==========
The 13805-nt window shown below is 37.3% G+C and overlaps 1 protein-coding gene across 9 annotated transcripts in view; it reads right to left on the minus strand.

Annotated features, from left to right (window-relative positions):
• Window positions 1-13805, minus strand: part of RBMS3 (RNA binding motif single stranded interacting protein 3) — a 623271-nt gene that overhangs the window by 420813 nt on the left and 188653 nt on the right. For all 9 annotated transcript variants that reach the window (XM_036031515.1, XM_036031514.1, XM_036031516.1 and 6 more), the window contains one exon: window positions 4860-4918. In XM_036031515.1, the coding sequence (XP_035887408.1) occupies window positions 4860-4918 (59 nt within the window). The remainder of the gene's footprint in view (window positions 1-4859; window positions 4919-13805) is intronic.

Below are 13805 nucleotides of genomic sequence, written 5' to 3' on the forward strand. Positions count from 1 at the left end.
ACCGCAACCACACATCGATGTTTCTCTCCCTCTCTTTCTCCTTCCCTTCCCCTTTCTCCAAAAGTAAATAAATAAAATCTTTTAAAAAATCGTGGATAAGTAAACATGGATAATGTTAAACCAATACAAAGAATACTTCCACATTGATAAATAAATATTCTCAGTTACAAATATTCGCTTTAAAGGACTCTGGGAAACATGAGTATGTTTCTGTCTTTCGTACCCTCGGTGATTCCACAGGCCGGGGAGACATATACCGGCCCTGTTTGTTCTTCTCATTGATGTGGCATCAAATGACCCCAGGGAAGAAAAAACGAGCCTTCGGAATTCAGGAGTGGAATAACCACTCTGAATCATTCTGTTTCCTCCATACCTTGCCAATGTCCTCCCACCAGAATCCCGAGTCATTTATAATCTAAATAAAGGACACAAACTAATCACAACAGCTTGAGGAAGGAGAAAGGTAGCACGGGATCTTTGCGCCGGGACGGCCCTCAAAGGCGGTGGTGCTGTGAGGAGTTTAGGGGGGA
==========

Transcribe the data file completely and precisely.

The 13805-nt window shown below is 37.3% G+C and overlaps 1 protein-coding gene across 9 annotated transcripts in view; it reads right to left on the minus strand.

Annotated features, from left to right (window-relative positions):
• Window positions 1-13805, minus strand: part of RBMS3 (RNA binding motif single stranded interacting protein 3) — a 623271-nt gene that overhangs the window by 420813 nt on the left and 188653 nt on the right. For all 9 annotated transcript variants that reach the window (XM_036031515.1, XM_036031514.1, XM_036031516.1 and 6 more), the window contains one exon: window positions 4860-4918. In XM_036031515.1, the coding sequence (XP_035887408.1) occupies window positions 4860-4918 (59 nt within the window). The remainder of the gene's footprint in view (window positions 1-4859; window positions 4919-13805) is intronic.

Below are 13805 nucleotides of genomic sequence, written 5' to 3' on the forward strand. Positions count from 1 at the left end.
ACCGCAACCACACATCGATGTTTCTCTCCCTCTCTTTCTCCTTCCCTTCCCCTTTCTCCAAAAGTAAATAAATAAAATCTTTTAAAAAATCGTGGATAAGTAAACATGGATAATGTTAAACCAATACAAAGAATACTTCCACATTGATAAATAAATATTCTCAGTTACAAATATTCGCTTTAAAGGACTCTGGGAAACATGAGTATGTTTCTGTCTTTCGTACCCTCGGTGATTCCACAGGCCGGGGAGACATATACCGGCCCTGTTTGTTCTTCTCATTGATGTGGCATCAAATGACCCCAGGGAAGAAAAAACGAGCCTTCGGAATTCAGGAGTGGAATAACCACTCTGAATCATTCTGTTTCCTCCATACCTTGCCAATGTCCTCCCACCAGAATCCCGAGTCATTTATAATCTAAATAAAGGACACAAACTAATCACAACAGCTTGAGGAAGGAGAAAGGTAGCACGGGATCTTTGCGCCGGGACGGCCCTCAAAGGCGGTGGTGCTGTGAGGAGTTTAGGGGGGA